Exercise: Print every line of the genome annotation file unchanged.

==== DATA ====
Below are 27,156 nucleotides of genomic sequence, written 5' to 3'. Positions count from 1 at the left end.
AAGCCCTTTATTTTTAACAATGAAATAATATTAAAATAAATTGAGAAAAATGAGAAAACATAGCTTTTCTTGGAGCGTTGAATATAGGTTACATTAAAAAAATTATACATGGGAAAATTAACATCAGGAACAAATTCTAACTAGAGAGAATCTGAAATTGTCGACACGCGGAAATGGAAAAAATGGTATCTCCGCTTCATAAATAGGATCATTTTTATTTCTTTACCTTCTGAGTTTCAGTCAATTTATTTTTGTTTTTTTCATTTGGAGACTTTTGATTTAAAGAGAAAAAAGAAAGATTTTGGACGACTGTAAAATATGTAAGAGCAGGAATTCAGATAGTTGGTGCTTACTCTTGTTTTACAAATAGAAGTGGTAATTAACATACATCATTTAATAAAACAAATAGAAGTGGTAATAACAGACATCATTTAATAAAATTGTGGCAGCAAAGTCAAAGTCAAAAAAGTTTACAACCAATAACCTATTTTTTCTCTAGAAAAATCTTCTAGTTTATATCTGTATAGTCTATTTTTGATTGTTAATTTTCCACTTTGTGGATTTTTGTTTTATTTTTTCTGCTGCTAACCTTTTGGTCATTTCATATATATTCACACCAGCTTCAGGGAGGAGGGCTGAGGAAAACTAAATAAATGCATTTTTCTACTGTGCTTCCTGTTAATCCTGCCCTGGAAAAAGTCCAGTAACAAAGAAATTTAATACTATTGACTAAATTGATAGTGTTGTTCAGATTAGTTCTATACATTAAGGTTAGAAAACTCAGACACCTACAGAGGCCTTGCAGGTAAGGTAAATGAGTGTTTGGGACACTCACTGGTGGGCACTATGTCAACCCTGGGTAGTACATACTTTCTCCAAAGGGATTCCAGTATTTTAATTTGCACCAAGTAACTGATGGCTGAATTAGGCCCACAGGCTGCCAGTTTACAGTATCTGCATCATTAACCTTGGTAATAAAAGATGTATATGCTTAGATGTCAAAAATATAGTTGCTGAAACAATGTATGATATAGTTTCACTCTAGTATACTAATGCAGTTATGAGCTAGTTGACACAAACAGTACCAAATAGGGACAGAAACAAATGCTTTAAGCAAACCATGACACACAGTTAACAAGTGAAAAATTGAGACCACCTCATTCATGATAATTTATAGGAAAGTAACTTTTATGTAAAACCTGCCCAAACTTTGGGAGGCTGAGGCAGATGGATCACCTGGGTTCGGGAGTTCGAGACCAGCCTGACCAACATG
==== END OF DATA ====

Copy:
Below are 27,156 nucleotides of genomic sequence, written 5' to 3'. Positions count from 1 at the left end.
AAGCCCTTTATTTTTAACAATGAAATAATATTAAAATAAATTGAGAAAAATGAGAAAACATAGCTTTTCTTGGAGCGTTGAATATAGGTTACATTAAAAAAATTATACATGGGAAAATTAACATCAGGAACAAATTCTAACTAGAGAGAATCTGAAATTGTCGACACGCGGAAATGGAAAAAATGGTATCTCCGCTTCATAAATAGGATCATTTTTATTTCTTTACCTTCTGAGTTTCAGTCAATTTATTTTTGTTTTTTTCATTTGGAGACTTTTGATTTAAAGAGAAAAAAGAAAGATTTTGGACGACTGTAAAATATGTAAGAGCAGGAATTCAGATAGTTGGTGCTTACTCTTGTTTTACAAATAGAAGTGGTAATTAACATACATCATTTAATAAAACAAATAGAAGTGGTAATAACAGACATCATTTAATAAAATTGTGGCAGCAAAGTCAAAGTCAAAAAAGTTTACAACCAATAACCTATTTTTTCTCTAGAAAAATCTTCTAGTTTATATCTGTATAGTCTATTTTTGATTGTTAATTTTCCACTTTGTGGATTTTTGTTTTATTTTTTCTGCTGCTAACCTTTTGGTCATTTCATATATATTCACACCAGCTTCAGGGAGGAGGGCTGAGGAAAACTAAATAAATGCATTTTTCTACTGTGCTTCCTGTTAATCCTGCCCTGGAAAAAGTCCAGTAACAAAGAAATTTAATACTATTGACTAAATTGATAGTGTTGTTCAGATTAGTTCTATACATTAAGGTTAGAAAACTCAGACACCTACAGAGGCCTTGCAGGTAAGGTAAATGAGTGTTTGGGACACTCACTGGTGGGCACTATGTCAACCCTGGGTAGTACATACTTTCTCCAAAGGGATTCCAGTATTTTAATTTGCACCAAGTAACTGATGGCTGAATTAGGCCCACAGGCTGCCAGTTTACAGTATCTGCATCATTAACCTTGGTAATAAAAGATGTATATGCTTAGATGTCAAAAATATAGTTGCTGAAACAATGTATGATATAGTTTCACTCTAGTATACTAATGCAGTTATGAGCTAGTTGACACAAACAGTACCAAATAGGGACAGAAACAAATGCTTTAAGCAAACCATGACACACAGTTAACAAGTGAAAAATTGAGACCACCTCATTCATGATAATTTATAGGAAAGTAACTTTTATGTAAAACCTGCCCAAACTTTGGGAGGCTGAGGCAGATGGATCACCTGGGTTCGGGAGTTCGAGACCAGCCTGACCAACATG